Home-Grown Sugar

April, 2018.

I look forward to maple sugaring season like a child looks forward to Christmas. So pardon me if I wax poetical about the mysteries, the vagaries, the brutalities, the unfathomabilities that are the maple syrup season. For me, the significance of maple syrup season is not, in fact, those jars of sticky gold on the shelf.

It’s about the promise that winter will indeed lose its grip on the world and pass the baton to spring. It’s the thought that comes into your head as you go out into the blustery woods to tap the trees (having pulledĀ on your snowshoes and choppers) that at the end of the season when you go out into the woods to pull out the taps (having pulled on your mud-boots and raincoat), you will be hearing the song of the spring peepers, those tiny frogs that sing to greet the coming of spring. It’s about participating fully in the coming of spring, celebrating each small re-appearance–the slow accumulation of different species of birdsong on the air, the snowdrifts yielding to mud, the upward slanting of the sun, the tiny unfurling of each leafbud.

Besides all that, maple syrup is amazing stuff. When we consume it, we’re slurping last year’s sunshine. All last summer, the leaves produced sugar from the energy of the sun. Come fall, as the leaves of the sugar maples turned yellow and orange, they sent the sugar down the trunk and into the roots to be stored during winter. When the trees begin to awaken in the spring, they haul that sugar back up from their roots, along with water and minerals dissolved from the rocks by the toes of the trees. When we drill a hole into the trunk, we’re intercepting a little of that current. The trees don’t seem to mind, but we make sure to thank them anyway.

One of last year’s tap-holes, already healed over.

The sap stops running when the trees begin to unfurl their leaves. You pull out the now-dry taps and right about then the woods begin to green up with pale leaves–spring has arrived. You do a whole lot of dishes, listening to the spring peepers through the window as you wash sticky syrup out of buckets and off the counter, then go outside and plant your garden.

But back to winter…

When the days begin to waffle between freezing nights and above-freezing days, we load up a sled with taps, blue sap bags, the drill and rubber hammer, and head out into the woods. J. mans the drill and I tag along behind with the rubber mallet to pound in taps and hang bags. This year we put about 45 taps into 30 trees.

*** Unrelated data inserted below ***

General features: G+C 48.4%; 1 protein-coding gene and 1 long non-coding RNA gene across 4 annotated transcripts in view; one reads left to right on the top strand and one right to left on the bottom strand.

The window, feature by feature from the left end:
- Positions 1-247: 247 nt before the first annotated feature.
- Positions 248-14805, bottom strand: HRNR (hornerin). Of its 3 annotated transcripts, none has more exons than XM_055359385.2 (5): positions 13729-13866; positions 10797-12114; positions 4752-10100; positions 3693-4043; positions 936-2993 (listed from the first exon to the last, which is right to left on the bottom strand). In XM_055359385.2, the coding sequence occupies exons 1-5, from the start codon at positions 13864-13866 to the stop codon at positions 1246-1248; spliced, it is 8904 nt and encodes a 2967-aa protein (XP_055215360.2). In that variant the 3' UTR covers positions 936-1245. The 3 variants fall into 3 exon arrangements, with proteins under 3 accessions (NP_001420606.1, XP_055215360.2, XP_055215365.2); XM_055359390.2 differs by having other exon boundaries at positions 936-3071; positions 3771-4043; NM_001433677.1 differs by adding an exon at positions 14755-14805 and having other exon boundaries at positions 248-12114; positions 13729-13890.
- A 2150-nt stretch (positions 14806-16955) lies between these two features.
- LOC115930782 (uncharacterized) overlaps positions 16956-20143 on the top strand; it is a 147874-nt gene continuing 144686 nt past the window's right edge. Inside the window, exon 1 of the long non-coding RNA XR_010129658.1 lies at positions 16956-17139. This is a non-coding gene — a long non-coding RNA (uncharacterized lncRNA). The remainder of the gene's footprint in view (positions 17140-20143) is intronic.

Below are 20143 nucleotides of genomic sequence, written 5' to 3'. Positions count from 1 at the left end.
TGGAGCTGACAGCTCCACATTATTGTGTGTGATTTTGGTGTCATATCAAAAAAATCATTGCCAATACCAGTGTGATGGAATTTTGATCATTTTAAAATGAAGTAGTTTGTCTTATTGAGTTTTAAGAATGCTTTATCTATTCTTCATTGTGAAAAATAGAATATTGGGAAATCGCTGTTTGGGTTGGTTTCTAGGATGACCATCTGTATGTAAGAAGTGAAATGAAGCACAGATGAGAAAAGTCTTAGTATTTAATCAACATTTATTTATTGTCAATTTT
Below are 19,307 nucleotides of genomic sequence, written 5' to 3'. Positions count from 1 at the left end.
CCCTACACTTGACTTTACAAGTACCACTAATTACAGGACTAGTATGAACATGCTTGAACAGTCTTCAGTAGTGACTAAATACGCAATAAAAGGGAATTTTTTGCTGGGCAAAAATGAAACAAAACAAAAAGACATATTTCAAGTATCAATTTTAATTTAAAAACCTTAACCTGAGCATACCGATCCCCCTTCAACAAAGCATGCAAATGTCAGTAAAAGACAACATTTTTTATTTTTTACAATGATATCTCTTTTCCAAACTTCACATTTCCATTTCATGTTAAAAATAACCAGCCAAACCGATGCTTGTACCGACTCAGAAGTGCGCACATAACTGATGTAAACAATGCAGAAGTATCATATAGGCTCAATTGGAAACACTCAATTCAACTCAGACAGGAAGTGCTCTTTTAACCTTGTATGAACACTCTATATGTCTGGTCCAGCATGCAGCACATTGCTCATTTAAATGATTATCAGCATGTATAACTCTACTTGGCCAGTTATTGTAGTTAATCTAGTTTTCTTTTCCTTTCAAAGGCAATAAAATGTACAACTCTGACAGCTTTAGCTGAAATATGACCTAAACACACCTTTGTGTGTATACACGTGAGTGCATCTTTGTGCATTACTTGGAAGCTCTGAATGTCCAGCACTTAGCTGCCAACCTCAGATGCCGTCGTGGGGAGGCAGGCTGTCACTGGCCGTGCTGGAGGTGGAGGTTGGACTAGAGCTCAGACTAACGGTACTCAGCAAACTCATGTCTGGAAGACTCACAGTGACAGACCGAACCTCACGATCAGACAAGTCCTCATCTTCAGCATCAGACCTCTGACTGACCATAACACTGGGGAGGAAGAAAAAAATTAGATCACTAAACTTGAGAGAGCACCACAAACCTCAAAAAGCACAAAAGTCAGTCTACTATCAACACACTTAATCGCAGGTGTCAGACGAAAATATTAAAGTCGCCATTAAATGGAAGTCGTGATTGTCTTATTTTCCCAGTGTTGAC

Here’s a closeup of the tap, banged into the tree with the mallet, and the hanger with blue bag blowing in the breeze, waiting for sap to drip.

After the exhilaration of tapping trees and hanging bags, the woods are quiet again, and we wait with baited breath for drop by drop to accumulate into a bagful of sap.

Making maple syrup is about patience, and paying attention to the rhythms of nature. You can’t make the taps drip any faster by prodding them, or make them run if the conditions aren’t right, and you can’t make the sap boil into syrup any quicker. All sorts of factors contribute to how fast the sap runs: temperature of course, but also barometric pressure, wind, direction of slope, moisture in the soil, and soil temperature. Humans make schemes to foil these natural processes all the time, but personally I relish the opportunity to be under Nature’s thumb, reminded of just how small I am, a tiny creature walking the crust of the earth, among giants.


My favorite little neighborhood of trees with their unsightly little blue hangers-on. Shallow soil here on top of a rocky, south-facing slope promotes early warm-up of the soil and thus early runs of sap.

Time to collect sap. Being Luddites, we lug five gallon buckets into the woods, one in each hand, into which we pour the sap from the bags. So far, the highest technology we’ve used in this process is our children’s sled, and even that has its drawbacks, like the tippage factor.

Here I have some willing(?) help.
Collected sap, waiting eagerly(?) to be boiled. One of the pleasures of maple sapping is plunging a mug into these buckets of ice cold sap and drinking fresh, tree-filtered water, slightly sweetened. The whole process is almost worth it already.